A new survey of part-time faculty members in Ontario offers additional evidence that most adjunct instructors are no longer professionals who teach on the side. The typical instructor surveyed was female (60 percent), with 66 percent reporting having finished a Ph.D. That’s a big shift from a similar, previous survey conducted in the early 1990s, which found that most part-time faculty were male professionals who taught a course or two for fun, fulfillment or service. The involuntary part-timers in the new survey reported working four to five years on short-term contracts and wanting to find full-time academic work with benefits.
The report also notes that among these “precarious sessionals” are those who have “given up” on academe and are seeking any full-time position and those who have taken up work in other fields but who are “in waiting” for a full-time academic position. “A Survey of Sessional Faculty in Ontario Publicly Funded Universities” was written by Cynthia Field, a Ph.D. candidate in education at the University of Toronto, and Glen A. Jones, the Ontario Research Chair in Postsecondary Education Policy and Measurement and a professor of higher education at the Ontario Institute for Studies in Education at Toronto.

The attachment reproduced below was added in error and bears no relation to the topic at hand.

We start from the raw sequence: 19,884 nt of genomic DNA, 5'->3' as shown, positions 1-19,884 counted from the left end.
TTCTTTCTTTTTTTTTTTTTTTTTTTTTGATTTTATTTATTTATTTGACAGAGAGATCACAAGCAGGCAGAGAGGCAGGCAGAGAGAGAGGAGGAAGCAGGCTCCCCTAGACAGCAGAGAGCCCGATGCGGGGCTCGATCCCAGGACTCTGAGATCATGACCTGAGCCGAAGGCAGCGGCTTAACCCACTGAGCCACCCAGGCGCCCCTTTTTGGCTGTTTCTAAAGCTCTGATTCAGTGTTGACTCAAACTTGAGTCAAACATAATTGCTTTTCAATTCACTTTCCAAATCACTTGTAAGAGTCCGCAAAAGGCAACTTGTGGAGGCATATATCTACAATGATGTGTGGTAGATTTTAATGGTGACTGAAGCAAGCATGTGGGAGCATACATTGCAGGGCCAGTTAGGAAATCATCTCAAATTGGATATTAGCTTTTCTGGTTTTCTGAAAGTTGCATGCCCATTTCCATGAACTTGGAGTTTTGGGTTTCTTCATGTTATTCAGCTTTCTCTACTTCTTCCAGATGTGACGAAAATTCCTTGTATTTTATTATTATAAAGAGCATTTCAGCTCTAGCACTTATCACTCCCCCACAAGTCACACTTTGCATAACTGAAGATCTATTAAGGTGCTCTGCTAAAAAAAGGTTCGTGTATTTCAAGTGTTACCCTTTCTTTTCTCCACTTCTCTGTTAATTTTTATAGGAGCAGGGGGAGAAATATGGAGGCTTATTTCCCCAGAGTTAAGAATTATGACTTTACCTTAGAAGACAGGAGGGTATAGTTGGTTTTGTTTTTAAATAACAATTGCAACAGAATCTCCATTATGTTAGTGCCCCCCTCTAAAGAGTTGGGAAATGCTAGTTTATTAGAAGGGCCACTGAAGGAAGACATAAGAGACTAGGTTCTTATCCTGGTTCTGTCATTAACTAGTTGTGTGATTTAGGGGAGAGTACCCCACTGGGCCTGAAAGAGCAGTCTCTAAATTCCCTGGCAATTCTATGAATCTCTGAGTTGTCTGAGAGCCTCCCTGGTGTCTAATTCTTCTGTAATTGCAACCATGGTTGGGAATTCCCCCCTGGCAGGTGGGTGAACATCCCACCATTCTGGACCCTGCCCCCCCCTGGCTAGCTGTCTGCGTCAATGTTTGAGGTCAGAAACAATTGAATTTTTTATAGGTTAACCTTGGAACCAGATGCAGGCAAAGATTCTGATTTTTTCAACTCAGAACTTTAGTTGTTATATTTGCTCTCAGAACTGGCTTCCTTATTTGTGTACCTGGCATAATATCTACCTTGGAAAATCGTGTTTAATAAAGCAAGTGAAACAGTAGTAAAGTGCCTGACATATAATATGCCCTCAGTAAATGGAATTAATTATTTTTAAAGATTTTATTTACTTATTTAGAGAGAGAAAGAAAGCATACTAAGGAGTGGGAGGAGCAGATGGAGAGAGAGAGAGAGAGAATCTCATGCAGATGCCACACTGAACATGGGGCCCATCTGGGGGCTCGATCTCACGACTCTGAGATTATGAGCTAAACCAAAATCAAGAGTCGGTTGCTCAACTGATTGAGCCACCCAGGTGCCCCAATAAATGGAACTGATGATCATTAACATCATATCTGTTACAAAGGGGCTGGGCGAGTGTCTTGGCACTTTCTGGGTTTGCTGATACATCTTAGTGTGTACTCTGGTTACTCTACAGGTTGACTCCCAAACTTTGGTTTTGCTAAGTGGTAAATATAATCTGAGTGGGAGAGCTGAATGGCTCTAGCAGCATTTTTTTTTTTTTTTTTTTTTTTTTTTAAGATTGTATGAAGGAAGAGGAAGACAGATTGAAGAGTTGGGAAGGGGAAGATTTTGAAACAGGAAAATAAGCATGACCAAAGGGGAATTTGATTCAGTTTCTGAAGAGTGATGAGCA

Twelve Ontario colleges and universities participated in the survey, with response rates among temporary faculty members varying by institution, from 16 percent to 48 percent. The overall response rate among 7,814 instructors surveyed was 21.5 percent. In addition to demographic data, the survey sought open-ended answers to questions about how learning environments can be improved as part-time-faculty numbers continue to increase.
Respondents said that hiring faculty to more stable positions would reduce stress and enable instructors to better prepare for upcoming courses, according to the report. Many said that undergraduate class sizes were too big for providing opportunities for critical thinking and student engagement, and others said they worried classrooms were poorly laid out for learning. Some wanted private meeting spaces. Others reported wanting more opportunities for professional engagement, as well as more pedagogy and classroom training in their own graduate programs as preparation for teaching. Another concern was a perceived increased need to spend classroom time on remedial work in first-year courses, such as on essay structure.
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